“With the four types of food, of so many different varieties, the King of Ayodhya and the barata party took their meal.” (Janaki Mangala, 159)
cahu prakāra jevanāra bhaī bahu bhāntinha |
bhojana karata avadhapati sahita barātinha ||
There is no doubt that one of the top sensual enjoyments in life is eating. For those living in industrialized nations, where food is easy to find and so much of it is around, where and what to eat often make for the most pressing questions of the day. “Where will I get lunch today? I had pizza the last two days. I had Mexican food for dinner last night. I could pick up something quick, like a bagel, but then that is only one item. I’ve noticed that eating full meals is better. I especially like to pick at different things, alternating between the items. I am actually able to control my eating better this way. I don’t have to eat as much when there is variety.” For a host a long time ago, there was great satisfaction in feeding the guests. He gave them every kind of food dish imaginable, and in large quantities. Though the guests took part in the meal, the bhojana, and thus enjoyed themselves, the real pleasure was for the host.
If you are a host, you feel good when your guests eat to their satisfaction. You feel this way based simply on your own experiences. That one time you visited someone’s home when you were hungry and they offered you a nice meal made you feel so good that you won’t forget it. You weren’t expecting it, and since the food was offered as part of the most genuine welcome, it made the eating process that much more special. When we were younger, perhaps many times we didn’t think the occasion called for food. And yet that time when our mother showed up with a sandwich and a drink after we had just completed an important exam is something we’ll never forget.
Indeed, one of the principal ways for an affectionate mother to offer her protection is to hassle the children about food. One of the most famous mothers in history, Yashoda, used to constantly worry about her son’s nutrition. He was a precocious young child who loved to play in the field all day with His friends, who were of or around the same age. The boys had the basic task of tending to the young calves of the farm community. As is common with young children, something that an adult would take to be work is viewed as good fun. Since Yashoda’s son was with them, everyone was happy. The mother was blissful as well, but in a different way. She always worried that Krishna had not eaten enough. Therefore she would feed Him very well when He would come home. She would offer Him the best food in the world, of many different varieties, and then take Him to a comfortable place to rest.
Here King Janaka has similar sentiments, including affection in a friendly way. He has just welcomed four new sons into his family, for they have married his daughters and those of his brother. Janaka hosted the ceremony initially only to get his daughter Sita married. So pleased was he in her choice of Shri Rama that he decided to get Rama’s three younger brothers married as well.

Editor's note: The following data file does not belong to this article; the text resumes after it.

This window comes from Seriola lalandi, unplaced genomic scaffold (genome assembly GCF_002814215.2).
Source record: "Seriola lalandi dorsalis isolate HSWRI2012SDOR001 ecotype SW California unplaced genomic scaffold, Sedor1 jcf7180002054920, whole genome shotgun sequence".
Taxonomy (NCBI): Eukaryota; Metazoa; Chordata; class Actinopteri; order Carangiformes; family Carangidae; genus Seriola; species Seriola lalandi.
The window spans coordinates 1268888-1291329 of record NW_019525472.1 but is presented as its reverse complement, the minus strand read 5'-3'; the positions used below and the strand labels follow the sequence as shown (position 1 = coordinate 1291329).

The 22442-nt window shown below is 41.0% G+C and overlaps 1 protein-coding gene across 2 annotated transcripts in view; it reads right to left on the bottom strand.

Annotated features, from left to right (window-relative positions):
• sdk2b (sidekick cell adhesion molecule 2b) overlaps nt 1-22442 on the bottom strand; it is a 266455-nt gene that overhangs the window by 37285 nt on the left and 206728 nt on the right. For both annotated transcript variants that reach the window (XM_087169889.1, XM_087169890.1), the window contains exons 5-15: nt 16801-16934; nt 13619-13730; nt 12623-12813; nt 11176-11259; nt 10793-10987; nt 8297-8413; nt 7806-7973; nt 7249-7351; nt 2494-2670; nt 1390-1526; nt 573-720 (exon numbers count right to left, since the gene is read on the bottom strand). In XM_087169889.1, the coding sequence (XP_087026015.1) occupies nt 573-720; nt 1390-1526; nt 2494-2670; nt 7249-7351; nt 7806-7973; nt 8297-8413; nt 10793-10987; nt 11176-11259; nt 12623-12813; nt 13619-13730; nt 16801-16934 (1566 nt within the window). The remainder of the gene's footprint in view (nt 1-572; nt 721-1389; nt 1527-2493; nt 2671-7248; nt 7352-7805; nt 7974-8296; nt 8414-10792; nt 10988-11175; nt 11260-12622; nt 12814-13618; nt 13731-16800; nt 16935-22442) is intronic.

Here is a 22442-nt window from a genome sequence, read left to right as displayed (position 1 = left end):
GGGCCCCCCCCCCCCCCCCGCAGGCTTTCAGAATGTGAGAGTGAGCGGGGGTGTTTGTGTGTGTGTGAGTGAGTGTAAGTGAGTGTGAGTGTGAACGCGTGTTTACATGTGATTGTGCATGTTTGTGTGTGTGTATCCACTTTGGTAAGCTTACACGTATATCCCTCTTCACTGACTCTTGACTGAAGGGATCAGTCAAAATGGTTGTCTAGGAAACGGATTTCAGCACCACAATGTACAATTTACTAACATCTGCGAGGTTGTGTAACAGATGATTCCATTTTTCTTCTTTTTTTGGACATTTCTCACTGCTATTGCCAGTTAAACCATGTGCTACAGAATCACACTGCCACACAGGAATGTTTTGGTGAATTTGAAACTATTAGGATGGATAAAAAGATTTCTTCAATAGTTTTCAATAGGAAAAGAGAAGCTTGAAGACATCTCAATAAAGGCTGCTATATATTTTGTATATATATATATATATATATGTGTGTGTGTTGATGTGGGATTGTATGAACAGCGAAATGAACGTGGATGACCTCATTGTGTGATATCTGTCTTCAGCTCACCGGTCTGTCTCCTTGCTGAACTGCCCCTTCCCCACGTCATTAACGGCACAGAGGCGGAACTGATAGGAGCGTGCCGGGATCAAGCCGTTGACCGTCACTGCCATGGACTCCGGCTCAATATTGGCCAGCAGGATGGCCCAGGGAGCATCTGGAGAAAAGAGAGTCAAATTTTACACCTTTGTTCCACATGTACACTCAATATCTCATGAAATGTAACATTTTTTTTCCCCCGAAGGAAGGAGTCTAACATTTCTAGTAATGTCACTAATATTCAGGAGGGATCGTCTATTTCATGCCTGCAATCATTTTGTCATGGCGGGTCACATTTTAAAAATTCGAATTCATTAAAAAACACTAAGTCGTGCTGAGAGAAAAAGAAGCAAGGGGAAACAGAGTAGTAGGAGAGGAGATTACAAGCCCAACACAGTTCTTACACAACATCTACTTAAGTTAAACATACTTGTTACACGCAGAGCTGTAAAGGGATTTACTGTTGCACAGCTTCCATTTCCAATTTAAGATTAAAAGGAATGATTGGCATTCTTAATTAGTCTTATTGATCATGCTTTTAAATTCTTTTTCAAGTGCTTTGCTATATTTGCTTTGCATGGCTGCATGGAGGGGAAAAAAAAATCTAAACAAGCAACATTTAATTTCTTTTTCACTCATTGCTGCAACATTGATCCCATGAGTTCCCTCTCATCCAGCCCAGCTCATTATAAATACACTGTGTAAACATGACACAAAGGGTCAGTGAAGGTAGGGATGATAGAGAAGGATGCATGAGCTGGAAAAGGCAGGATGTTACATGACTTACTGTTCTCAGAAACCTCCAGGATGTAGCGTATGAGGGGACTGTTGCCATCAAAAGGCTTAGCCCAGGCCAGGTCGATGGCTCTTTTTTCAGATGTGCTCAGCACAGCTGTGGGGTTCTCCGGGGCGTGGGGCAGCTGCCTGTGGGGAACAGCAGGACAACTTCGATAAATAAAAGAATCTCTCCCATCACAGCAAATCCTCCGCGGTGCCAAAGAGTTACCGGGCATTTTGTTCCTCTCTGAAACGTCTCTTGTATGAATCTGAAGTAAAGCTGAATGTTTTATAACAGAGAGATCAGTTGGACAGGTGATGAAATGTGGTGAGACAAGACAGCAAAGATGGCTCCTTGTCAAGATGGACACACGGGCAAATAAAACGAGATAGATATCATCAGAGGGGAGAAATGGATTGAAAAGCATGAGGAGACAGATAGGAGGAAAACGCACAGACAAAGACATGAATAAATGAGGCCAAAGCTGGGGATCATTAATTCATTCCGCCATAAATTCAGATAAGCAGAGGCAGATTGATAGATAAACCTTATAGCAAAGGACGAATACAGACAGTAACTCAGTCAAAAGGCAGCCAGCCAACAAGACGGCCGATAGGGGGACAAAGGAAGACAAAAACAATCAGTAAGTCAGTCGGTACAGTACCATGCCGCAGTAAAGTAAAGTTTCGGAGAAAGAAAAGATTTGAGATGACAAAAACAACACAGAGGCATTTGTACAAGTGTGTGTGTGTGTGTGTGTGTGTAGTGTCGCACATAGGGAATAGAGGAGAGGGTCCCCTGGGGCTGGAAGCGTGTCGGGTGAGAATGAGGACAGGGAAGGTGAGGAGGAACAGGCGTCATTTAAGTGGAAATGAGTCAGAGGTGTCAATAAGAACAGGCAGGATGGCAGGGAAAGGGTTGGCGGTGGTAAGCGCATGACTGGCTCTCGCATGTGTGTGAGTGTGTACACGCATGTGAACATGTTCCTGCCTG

A Vedic ceremony is not complete until there is the taking of prasadam. The Sanskrit word means “the Lord’s mercy,” and in this special occasion the food was offered directly to God. The mercy was in the chance to feed Him and take great pleasure. Rama is the Supreme Lord in His incarnation as a warrior prince. He is the same Krishna loved without motivation and without interruption by mother Yashoda. He is the same Vishnu who is always served by the goddess of fortune Lakshmi. He is the same impersonal Brahman which the spiritualists in the mode of goodness try to understand. He is the same Supersoul residing within the heart whom the meditational yogis wish to see.
Janaka’s connection was superior since He got to see God and serve Him. There were four kinds of food offered, chatur-vidha. There was food that could be licked, food that could be sucked, food that could be chewed, and food that could be drunk. Goswami Tulsidas says that there were so many kinds in each category. The variety helps in both enjoyment and the ability to consume more. If you are at a restaurant and told to eat so many pancakes in one sitting, it will be quite difficult. You can put as much maple syrup and butter on it as you want, but you will still have a hard time. If you throw in some other items, however, like toast, potatoes, cereal, and the like, you will have an easier time consuming everything.
So the four kinds of food allowed Janaka to offer as much as he could to his beloved guests. Their bhojana was very enjoyable, and through their eating Janaka was spiritually satisfied. The Vaishnava is unique in their attitude to always seek God’s pleasure first. Rather than ask for this thing or that - fame, money, wealth, women, wine - they want only that God be satisfied. If He is pleased, then they are pleased. Based on Janaka’s supreme happiness, we can understand that his offerings were wholeheartedly accepted by Rama’s father, the king of Ayodhya, and his party.
For a full meal to eat more,
Helps with foods of kinds four.
This offering to Dasharatha made,
When king and family in Videha stayed.
Janaka of this occasion the host,
In seeing bhojana his joy the most.
Vaishnava desires God’s pleasure to see,
Happy when pleased by their work is He.